Colored Coins – Bitcoin Wiki

Colored Coins

The term “Colored Coins” loosely describes a class of methods for signifying and managing real world assets on top of the Bitcoin Blockchain.

While originally designed to be a currency, Bitcoin’s scripting language permits to store puny amounts of metadata on the blockchain, which can be used to represent asset manipulation instructions. For example, we can encode in a Bitcoin transaction that one hundred units of a fresh asset were issued and are now credited to a given bitcoin address. A colored coins wallet can create a Bitcoin transaction that encodes sending fifty units of an asset from one address to a fresh address, and so on.

Real world Value is affixed to those units (or “digital tokens”) by the asset issuer’s promise to redeem them for some goods or services. For example, a one hundred seat movie theater can issue one hundred units of a “observe movie X at time Y” asset and promise to redeem each unit for a right to come in a certain screening of a movie.

The advantage of using Bitcoin’s blockchain as the backbone leverages Bitcoin’s strengths, such as immutability, non-counterfeitability, ease of transfer, robustness and transparency thus permitting asset manipulation with unprecedented security and ease.

In principle one can represent asset manipulation data on other blockchains (e.g. Litecoin). The term “Colored Coins” is usually associated with implementations that

Note that the term Colored Coins stuck from older implementations such as the EPOBC protocol where an asset was actually associated with satoshis (thus “coloring” them). Other implementations use other ways to encode assets on the blockchain, mostly using the OP_RETURN scripting code, so it is no longer the only case that individual satoshis are “colored”.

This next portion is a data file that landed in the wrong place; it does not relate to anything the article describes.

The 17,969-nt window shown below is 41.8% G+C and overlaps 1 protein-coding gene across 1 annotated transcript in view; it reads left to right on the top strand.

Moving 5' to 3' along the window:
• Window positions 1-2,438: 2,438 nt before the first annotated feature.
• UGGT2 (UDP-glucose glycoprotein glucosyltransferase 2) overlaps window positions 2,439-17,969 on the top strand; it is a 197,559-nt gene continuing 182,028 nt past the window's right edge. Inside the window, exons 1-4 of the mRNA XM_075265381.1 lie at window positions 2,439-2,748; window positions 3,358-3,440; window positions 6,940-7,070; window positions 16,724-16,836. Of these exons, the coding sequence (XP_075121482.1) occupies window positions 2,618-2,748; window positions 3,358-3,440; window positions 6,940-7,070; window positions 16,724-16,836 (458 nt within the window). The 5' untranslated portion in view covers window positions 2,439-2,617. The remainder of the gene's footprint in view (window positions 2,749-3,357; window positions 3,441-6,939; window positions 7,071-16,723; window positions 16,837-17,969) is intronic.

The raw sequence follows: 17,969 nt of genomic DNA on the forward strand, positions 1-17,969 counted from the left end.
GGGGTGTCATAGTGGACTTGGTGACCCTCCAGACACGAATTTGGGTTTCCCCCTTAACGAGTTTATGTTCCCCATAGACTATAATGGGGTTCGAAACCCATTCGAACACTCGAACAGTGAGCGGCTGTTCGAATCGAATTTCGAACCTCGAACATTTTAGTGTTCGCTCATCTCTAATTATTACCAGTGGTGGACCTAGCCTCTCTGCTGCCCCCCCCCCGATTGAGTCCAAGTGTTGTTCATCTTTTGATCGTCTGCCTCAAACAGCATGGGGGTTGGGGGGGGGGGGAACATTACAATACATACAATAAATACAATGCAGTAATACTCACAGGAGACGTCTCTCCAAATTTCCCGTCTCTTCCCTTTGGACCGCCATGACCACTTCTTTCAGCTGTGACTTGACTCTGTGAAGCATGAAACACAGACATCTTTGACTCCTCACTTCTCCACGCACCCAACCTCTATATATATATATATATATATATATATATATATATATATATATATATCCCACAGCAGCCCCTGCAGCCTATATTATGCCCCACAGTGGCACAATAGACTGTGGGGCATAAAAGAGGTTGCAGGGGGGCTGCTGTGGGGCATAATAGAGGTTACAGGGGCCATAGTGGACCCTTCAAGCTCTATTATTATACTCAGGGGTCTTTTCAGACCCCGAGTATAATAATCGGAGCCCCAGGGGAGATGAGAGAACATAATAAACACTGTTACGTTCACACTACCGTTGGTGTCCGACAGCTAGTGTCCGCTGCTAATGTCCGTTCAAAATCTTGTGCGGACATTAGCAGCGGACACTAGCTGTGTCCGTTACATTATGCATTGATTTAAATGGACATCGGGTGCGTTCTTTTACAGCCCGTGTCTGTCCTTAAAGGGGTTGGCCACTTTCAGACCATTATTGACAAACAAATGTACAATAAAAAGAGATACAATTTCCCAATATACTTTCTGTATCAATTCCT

Use Cases

There are many interesting applications to colored coin.

Issuing shares

A company can issue shares using colored coins, taking advantage of the Bitcoin infrastructure for activities such as

Wise property

Suppose there is a car rental company. The company can release one colored coin to represent each car, and then configure the car to turn on only if it receives a message signed with the private key that presently wields the colored coin. It can then release a smartphone app that anyone can use to broadcast a message signed with their private key, and put up the colored coins on a trading platform. Anyone will be able to then purchase a colored coin, use the car for whatever period of time using the smartphone app as a “car key”, and sell the coin again at their leisure.


A company may wish to issue coupons, such as Air Miles prizes points

Community Money

A community. e.g. a town, can issue it’s own Currency.

Digital collectibles

Decentralized management of digital assets. Just like art collectors buy and sell original copies of famous paintings for millions of dollars today, colored coins permit us to do the same with purely digital objects, such as songs, movies, e-books and software, as well, by storing the current ownership of the work as a colored coin on the blockchain.

Access and Subscription